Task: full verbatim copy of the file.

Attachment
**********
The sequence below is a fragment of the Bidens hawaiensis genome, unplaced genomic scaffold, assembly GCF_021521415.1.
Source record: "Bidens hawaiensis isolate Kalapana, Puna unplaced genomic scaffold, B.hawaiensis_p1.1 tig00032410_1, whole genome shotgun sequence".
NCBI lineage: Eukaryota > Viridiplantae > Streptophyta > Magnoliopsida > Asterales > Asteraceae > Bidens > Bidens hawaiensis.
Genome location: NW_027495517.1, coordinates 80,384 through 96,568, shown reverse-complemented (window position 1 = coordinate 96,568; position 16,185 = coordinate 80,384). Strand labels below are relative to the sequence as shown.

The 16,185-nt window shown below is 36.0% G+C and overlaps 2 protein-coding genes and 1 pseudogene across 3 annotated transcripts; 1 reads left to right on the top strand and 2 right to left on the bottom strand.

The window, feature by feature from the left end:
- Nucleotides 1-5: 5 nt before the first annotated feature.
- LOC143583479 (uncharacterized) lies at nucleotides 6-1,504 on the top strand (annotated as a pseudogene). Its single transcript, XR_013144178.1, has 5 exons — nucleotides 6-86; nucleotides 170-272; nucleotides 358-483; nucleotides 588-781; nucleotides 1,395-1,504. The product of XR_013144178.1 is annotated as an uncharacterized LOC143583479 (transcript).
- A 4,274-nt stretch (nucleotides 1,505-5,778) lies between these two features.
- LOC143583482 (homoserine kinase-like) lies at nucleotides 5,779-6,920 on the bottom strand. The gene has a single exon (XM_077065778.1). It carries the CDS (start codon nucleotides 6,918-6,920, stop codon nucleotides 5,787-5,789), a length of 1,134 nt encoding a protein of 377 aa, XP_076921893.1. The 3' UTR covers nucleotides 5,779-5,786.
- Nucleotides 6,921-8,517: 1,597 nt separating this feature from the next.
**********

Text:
The sequence below is a fragment of the Bidens hawaiensis genome, unplaced genomic scaffold, assembly GCF_021521415.1.
Source record: "Bidens hawaiensis isolate Kalapana, Puna unplaced genomic scaffold, B.hawaiensis_p1.1 tig00032410_1, whole genome shotgun sequence".
NCBI lineage: Eukaryota > Viridiplantae > Streptophyta > Magnoliopsida > Asterales > Asteraceae > Bidens > Bidens hawaiensis.
Genome location: NW_027495517.1, coordinates 80,384 through 96,568, shown reverse-complemented (window position 1 = coordinate 96,568; position 16,185 = coordinate 80,384). Strand labels below are relative to the sequence as shown.

The 16,185-nt window shown below is 36.0% G+C and overlaps 2 protein-coding genes and 1 pseudogene across 3 annotated transcripts; 1 reads left to right on the top strand and 2 right to left on the bottom strand.

The window, feature by feature from the left end:
- Nucleotides 1-5: 5 nt before the first annotated feature.
- LOC143583479 (uncharacterized) lies at nucleotides 6-1,504 on the top strand (annotated as a pseudogene). Its single transcript, XR_013144178.1, has 5 exons — nucleotides 6-86; nucleotides 170-272; nucleotides 358-483; nucleotides 588-781; nucleotides 1,395-1,504. The product of XR_013144178.1 is annotated as an uncharacterized LOC143583479 (transcript).
- A 4,274-nt stretch (nucleotides 1,505-5,778) lies between these two features.
- LOC143583482 (homoserine kinase-like) lies at nucleotides 5,779-6,920 on the bottom strand. The gene has a single exon (XM_077065778.1). It carries the CDS (start codon nucleotides 6,918-6,920, stop codon nucleotides 5,787-5,789), a length of 1,134 nt encoding a protein of 377 aa, XP_076921893.1. The 3' UTR covers nucleotides 5,779-5,786.
- Nucleotides 6,921-8,517: 1,597 nt separating this feature from the next.